But I think Friedman takes these insights further. Mises takes the behavioral variability of people simply as given – he observes it but doesn’t really explain what drives it. Friedman explains what drives this variation, provides arguments in favor of that explanation, and draws implications about whether or not this problem is surmountable. Friedman also emphasizes, to a greater degree than Smith, that the “principles of motion” driving people’s behavior (their unique webs of beliefs and subjective interpretations derived from those webs, in Friedman’s verbiage) aren’t simply different from those of the technocratic man of system – they are also different from every other proverbial piece on the board, as well as unknowable to both the other pieces and the would-be planner. These are real and important contributions.
I also think many of Friedman’s criticisms of the economics profession are fair and justifiable. However, for reasons I just touched on, I also think his criticisms fail to land on economists who operate in a more Austrian or Smithian tradition, as well as those who operate in the tradition Arnold Kling once called Masonomics. However, given that these economists are unlikely to harbor technocratic aspirations, he gives them fairly little attention in a book dedicated to examining and critiquing technocracy.
Friedman’s criticisms of rational ignorance held some force for me as well. While I think he takes his criticism too far (for reasons I’ll discuss in the next post), he did convince me that rational ignorance is often overplayed as an explanation for political behavior, and while I haven’t jettisoned the concept entirely, I think it’s less applicable than I once believed. Naïve realism, for example, saps rational ignorance of much of its explanatory vigor. Naïve realists aren’t declining to gather more information because it’s not worth the effort, as rational ignorance would imply – they believe they already have all the relevant information. As Friedman puts it, in “the radical-ignorance view, they think their scant knowledge is adequate.”
One idea Friedman articulates better than almost anyone else is how advocacy of the market mechanism is (or at least can and should be) rooted in epistemic humility. It’s not just society that is unfathomably complex – the individuals who make up society are also complex and multifaceted ways technocratic policy can never hope to reflect. His advocacy of markets can be paraphrased as “Look, this social problem is extraordinarily complicated. I don’t know what the best solution is. In fact, even talking about a ‘best’ solution may be senseless, because different solutions will work better for different people and different circumstances. The best approach is to let a thousand flowers bloom and give people the space to work out for themselves how to solve their issues in a way best suited to their own needs and desires.” To be a technocrat is to deny that a problem is too complex for you to understand, to believe that there is a “correct” solution, that you in particular know what that solution is, and that you can effectively use policy to implement that solution by altering the behavior of people you’ve never met in ways you can reliably predict. If you reject the simple-society ontology of a naive realist, you see these kinds of claims as incredibly hubristic. But these are the claims one has to make to advocate a technocratic policy.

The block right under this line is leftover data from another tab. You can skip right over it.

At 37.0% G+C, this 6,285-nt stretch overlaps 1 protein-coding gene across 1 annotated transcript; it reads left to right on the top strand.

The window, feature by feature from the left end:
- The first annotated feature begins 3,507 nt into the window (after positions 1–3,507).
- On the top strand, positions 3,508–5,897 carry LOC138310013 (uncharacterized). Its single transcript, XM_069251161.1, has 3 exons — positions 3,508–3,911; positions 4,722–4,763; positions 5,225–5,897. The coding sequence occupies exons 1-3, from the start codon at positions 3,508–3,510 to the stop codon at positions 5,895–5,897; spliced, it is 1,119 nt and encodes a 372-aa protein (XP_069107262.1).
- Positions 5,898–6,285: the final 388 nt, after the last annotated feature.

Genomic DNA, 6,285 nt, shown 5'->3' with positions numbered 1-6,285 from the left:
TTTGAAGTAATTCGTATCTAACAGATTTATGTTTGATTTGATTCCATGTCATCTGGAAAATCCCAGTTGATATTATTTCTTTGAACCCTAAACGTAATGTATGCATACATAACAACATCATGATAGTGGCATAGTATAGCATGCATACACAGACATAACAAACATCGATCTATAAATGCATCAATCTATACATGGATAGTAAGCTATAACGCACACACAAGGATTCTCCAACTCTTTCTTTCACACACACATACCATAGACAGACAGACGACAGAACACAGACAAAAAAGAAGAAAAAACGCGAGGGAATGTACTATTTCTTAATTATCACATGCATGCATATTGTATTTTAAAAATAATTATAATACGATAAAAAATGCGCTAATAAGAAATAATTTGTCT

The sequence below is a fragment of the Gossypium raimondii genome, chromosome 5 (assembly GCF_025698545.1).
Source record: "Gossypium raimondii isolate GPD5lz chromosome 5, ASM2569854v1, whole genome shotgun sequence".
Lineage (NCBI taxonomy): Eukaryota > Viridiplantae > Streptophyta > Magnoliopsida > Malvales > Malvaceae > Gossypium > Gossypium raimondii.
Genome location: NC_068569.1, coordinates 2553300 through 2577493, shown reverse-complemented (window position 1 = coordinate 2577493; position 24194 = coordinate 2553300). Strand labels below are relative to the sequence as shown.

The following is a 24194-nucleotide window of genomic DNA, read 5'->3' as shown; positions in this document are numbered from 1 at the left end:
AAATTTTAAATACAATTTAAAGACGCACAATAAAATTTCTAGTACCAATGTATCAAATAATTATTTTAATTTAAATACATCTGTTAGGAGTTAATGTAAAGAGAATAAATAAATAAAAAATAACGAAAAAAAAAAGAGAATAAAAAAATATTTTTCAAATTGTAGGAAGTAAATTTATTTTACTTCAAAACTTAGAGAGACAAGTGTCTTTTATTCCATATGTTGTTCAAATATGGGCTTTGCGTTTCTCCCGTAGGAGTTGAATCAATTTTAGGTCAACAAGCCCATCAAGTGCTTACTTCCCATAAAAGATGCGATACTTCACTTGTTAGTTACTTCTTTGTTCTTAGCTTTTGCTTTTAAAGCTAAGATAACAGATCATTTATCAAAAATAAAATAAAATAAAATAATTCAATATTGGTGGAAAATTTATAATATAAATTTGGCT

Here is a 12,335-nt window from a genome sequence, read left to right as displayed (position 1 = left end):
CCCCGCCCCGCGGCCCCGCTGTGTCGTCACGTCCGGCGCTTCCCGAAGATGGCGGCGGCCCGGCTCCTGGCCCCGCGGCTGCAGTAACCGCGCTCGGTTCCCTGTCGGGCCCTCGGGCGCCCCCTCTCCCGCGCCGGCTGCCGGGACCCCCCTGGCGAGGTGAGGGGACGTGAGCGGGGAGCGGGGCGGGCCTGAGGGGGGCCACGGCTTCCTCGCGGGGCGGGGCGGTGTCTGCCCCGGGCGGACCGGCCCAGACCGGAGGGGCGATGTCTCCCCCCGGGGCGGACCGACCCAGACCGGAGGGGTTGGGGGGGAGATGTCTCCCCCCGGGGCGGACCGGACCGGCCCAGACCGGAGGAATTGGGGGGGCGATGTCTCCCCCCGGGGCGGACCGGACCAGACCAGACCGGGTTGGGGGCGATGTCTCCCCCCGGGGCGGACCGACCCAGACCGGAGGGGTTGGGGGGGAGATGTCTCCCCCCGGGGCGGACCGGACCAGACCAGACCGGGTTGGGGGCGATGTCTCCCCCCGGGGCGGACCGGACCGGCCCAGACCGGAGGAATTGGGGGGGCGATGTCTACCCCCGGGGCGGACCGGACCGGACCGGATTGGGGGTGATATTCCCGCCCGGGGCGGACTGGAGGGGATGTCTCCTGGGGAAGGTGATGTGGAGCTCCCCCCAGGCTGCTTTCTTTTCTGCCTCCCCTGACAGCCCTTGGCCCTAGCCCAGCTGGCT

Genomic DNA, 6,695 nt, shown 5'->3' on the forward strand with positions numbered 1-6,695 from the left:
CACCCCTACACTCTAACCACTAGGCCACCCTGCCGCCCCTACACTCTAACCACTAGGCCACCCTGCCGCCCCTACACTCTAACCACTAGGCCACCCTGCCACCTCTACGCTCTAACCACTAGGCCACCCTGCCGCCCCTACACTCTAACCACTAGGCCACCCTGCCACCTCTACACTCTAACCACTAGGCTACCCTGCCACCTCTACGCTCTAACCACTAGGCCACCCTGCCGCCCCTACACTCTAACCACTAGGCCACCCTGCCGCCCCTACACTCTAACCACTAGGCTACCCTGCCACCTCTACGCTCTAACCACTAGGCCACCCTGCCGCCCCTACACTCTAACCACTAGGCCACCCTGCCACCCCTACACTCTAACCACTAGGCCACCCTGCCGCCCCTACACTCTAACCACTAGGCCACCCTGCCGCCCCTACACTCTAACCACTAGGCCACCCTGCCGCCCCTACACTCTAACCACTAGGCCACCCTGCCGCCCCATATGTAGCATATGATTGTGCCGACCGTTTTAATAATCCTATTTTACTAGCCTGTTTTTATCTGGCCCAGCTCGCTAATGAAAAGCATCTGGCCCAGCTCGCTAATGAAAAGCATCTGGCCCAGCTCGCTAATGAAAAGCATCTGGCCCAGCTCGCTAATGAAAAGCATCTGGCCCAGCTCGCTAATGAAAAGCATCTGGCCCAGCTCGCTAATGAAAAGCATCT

These are some of what I see as the key strengths of this book, though the list is by no means exhaustive. But no book is perfect, and no arguments are without weak points, so my next (and final) post in this series will be on what I see as where the arguments fall short.
Kevin Corcoran is a Marine Corps veteran and a consultant in healthcare economics and analytics and holds a Bachelor of Science in Economics from George Mason University.